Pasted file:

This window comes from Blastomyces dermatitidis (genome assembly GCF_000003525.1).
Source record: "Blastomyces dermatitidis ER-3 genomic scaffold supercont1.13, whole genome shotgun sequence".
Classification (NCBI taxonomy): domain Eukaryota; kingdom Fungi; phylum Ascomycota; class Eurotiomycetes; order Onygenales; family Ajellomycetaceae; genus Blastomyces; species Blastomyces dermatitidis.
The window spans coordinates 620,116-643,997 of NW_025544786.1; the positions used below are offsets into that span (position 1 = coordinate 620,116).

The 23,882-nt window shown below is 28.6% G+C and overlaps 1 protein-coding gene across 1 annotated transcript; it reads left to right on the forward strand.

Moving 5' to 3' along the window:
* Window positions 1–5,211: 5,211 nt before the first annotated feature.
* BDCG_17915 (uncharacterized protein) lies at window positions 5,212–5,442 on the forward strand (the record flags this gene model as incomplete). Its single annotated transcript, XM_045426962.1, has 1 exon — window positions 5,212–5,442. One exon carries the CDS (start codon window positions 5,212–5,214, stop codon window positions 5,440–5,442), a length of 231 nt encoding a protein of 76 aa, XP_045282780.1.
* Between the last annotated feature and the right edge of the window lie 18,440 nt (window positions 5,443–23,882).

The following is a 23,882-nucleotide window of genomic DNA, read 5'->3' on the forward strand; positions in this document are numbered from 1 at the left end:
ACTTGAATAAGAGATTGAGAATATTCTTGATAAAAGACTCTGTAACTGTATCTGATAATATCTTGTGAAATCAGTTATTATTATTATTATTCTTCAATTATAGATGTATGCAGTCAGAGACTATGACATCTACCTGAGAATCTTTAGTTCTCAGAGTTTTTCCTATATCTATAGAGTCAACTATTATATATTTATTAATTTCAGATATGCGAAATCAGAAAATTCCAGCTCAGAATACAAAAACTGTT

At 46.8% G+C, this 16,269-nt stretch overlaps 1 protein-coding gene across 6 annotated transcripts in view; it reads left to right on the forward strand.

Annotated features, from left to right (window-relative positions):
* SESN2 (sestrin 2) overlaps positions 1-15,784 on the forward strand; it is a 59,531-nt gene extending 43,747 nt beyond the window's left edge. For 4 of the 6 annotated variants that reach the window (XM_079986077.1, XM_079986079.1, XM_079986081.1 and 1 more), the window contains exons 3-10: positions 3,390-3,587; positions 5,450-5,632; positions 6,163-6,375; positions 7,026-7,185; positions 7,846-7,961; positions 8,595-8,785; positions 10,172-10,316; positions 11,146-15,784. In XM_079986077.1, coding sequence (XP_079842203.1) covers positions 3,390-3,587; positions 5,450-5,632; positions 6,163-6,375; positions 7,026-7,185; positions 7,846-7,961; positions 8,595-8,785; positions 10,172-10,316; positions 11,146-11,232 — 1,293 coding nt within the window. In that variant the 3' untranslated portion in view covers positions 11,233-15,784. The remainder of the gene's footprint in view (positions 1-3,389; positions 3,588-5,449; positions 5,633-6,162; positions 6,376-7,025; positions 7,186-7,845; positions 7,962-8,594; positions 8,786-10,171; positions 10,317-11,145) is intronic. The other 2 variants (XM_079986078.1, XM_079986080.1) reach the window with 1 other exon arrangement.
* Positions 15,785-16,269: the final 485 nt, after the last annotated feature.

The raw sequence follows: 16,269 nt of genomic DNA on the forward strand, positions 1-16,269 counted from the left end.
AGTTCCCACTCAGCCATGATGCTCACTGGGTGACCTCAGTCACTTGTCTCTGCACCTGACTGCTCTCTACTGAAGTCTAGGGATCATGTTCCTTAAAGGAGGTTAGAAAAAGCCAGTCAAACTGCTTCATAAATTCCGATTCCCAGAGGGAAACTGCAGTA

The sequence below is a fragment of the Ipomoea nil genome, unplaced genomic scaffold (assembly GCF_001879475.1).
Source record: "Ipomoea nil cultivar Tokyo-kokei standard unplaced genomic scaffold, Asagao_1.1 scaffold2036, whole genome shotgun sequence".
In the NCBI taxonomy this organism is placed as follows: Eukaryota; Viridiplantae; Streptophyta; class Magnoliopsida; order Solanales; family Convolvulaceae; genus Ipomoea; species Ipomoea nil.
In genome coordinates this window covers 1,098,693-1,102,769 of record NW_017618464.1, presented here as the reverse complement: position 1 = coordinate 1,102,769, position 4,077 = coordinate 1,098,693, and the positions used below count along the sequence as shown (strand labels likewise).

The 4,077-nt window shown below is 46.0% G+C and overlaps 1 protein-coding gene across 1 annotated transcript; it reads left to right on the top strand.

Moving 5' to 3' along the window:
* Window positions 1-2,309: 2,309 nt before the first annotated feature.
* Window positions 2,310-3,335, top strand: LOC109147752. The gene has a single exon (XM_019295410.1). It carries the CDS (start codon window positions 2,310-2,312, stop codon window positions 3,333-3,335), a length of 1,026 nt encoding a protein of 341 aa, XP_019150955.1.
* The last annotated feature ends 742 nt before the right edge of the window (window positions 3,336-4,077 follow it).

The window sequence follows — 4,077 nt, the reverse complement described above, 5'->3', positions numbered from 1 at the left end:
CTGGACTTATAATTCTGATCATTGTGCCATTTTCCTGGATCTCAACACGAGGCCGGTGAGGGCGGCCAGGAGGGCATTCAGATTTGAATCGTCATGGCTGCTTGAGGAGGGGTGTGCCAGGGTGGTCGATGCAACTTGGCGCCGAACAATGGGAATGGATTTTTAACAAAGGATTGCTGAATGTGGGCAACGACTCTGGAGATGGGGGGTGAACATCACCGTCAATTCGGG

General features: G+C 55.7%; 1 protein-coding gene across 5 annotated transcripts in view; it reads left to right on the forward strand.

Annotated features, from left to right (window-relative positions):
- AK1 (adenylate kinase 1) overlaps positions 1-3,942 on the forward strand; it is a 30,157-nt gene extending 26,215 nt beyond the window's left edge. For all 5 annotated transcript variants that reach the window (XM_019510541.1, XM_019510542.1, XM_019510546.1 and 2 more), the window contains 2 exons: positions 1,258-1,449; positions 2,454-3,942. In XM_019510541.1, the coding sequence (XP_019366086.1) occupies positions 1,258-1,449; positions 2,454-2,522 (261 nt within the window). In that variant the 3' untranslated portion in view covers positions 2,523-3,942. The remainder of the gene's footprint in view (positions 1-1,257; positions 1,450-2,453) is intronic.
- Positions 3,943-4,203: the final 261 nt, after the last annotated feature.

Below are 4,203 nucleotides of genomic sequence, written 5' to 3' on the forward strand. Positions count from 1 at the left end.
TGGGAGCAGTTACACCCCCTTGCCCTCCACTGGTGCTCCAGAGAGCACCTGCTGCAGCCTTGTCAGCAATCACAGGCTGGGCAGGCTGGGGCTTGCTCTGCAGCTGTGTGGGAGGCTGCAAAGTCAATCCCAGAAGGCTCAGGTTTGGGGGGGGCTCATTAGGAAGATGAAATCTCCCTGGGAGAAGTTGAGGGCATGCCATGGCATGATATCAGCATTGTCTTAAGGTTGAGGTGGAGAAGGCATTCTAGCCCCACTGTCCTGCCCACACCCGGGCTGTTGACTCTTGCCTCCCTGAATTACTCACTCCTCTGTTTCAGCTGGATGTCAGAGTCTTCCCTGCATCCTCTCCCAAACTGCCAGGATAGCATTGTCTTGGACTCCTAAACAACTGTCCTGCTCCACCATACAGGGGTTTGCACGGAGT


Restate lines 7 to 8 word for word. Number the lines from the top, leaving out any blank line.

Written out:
* Window positions 1–5,211: 5,211 nt before the first annotated feature.
* BDCG_17915 (uncharacterized protein) lies at window positions 5,212–5,442 on the forward strand (the record flags this gene model as incomplete). Its single annotated transcript, XM_045426962.1, has 1 exon — window positions 5,212–5,442. One exon carries the CDS (start codon window positions 5,212–5,214, stop codon window positions 5,440–5,442), a length of 231 nt encoding a protein of 76 aa, XP_045282780.1.